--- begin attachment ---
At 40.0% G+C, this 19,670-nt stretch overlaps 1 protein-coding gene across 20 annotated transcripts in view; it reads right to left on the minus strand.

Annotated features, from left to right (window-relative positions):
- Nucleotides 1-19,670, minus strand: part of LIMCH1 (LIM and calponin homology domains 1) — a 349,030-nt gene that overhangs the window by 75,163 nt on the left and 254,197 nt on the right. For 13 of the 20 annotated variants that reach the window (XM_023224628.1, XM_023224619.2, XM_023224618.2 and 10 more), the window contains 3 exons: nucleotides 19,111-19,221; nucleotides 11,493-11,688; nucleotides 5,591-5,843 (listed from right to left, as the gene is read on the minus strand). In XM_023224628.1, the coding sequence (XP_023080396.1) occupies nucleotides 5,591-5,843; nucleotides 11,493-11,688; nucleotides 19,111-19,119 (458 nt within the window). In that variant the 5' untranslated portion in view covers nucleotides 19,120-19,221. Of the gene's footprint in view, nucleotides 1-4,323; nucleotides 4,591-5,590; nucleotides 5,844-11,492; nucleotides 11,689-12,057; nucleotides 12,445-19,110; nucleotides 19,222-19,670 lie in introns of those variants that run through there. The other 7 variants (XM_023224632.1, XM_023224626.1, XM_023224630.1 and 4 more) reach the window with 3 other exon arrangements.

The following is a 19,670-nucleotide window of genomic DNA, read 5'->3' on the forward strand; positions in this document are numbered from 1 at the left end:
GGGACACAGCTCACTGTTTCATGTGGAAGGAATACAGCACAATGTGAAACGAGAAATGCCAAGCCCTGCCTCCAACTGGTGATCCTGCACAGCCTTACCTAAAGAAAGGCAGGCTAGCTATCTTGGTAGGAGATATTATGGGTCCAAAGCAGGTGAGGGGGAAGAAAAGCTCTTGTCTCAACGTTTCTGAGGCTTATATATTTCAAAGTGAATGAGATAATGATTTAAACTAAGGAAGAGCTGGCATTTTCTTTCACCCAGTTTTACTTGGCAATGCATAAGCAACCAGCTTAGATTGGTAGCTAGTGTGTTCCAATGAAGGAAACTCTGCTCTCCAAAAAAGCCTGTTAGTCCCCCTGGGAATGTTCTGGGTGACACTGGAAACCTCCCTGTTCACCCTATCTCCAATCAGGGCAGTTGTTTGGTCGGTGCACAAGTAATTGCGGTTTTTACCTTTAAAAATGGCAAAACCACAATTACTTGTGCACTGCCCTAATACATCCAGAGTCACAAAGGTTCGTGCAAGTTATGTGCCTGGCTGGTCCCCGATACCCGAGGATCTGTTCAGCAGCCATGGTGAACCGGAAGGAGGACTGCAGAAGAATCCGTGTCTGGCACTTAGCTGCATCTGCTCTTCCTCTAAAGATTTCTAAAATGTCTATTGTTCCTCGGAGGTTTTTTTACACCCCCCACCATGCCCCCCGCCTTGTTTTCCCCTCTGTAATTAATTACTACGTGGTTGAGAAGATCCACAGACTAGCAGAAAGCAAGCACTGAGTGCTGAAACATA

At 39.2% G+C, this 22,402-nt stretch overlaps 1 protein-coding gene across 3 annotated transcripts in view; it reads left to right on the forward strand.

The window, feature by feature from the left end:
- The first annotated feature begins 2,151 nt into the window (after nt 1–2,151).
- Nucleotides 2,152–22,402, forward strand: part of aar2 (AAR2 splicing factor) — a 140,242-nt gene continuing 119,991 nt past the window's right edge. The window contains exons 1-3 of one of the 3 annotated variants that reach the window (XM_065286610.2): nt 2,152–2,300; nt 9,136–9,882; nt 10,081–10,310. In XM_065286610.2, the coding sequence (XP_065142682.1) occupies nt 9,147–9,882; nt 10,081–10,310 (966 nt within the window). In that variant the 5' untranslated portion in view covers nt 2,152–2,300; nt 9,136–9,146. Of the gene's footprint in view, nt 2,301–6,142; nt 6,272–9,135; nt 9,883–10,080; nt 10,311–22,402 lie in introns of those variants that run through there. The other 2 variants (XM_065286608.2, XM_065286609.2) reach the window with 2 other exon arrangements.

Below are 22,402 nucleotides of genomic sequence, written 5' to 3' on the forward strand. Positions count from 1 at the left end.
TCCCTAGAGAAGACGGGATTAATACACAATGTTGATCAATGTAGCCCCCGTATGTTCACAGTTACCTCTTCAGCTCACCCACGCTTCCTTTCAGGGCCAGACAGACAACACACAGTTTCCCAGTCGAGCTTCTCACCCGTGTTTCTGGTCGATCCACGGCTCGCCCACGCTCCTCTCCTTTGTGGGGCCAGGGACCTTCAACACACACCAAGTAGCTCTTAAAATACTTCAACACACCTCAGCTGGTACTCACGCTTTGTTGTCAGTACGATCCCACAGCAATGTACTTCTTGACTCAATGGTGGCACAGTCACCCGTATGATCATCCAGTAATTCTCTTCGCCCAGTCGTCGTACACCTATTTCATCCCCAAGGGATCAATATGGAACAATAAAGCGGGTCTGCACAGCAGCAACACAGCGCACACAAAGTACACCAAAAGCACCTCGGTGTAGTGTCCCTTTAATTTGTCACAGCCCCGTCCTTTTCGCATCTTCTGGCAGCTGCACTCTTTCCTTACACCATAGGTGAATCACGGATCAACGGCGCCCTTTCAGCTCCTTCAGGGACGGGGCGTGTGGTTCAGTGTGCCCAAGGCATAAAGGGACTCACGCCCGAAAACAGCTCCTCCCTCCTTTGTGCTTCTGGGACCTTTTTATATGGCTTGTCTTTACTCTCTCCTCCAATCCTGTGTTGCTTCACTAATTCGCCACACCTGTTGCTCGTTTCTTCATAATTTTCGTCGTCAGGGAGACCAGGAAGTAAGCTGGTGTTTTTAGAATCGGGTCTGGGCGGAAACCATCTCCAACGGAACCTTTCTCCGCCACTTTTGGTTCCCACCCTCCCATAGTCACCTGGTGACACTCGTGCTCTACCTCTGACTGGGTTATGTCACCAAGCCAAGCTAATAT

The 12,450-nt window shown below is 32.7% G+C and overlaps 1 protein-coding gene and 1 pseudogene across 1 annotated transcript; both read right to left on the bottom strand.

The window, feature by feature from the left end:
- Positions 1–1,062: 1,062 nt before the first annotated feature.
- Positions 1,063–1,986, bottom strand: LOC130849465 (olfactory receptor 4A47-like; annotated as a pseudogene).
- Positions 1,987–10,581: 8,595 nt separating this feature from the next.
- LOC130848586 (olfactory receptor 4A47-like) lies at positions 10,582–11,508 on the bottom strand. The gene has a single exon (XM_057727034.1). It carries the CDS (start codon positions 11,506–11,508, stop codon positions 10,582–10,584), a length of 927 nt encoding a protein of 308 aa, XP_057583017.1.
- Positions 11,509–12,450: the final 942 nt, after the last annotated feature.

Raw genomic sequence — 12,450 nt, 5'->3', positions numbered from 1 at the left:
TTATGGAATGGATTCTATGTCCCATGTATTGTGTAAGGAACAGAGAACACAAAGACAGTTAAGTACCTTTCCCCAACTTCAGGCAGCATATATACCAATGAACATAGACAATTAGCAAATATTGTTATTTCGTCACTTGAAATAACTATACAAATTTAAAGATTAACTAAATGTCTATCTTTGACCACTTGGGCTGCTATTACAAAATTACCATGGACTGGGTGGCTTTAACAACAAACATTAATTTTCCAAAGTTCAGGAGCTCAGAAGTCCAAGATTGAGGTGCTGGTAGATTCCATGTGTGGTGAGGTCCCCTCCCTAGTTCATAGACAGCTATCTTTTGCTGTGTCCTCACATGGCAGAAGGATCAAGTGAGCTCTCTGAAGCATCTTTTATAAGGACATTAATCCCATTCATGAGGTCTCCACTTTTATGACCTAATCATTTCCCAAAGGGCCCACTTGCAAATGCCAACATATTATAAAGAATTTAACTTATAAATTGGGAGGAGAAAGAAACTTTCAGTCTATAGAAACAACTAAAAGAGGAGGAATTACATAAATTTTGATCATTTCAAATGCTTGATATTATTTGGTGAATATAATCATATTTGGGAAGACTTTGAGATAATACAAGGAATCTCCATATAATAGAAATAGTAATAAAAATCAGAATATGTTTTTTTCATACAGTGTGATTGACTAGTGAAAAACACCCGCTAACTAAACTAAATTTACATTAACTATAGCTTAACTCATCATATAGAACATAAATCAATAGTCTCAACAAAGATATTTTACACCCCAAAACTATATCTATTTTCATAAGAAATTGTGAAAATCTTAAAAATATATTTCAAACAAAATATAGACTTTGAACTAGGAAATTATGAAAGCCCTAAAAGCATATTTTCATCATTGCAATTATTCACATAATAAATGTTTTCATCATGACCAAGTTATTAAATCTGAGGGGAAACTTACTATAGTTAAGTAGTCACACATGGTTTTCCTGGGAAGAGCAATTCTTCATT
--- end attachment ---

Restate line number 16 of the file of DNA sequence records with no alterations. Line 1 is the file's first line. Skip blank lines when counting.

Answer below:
- Positions 1,987–10,581: 8,595 nt separating this feature from the next.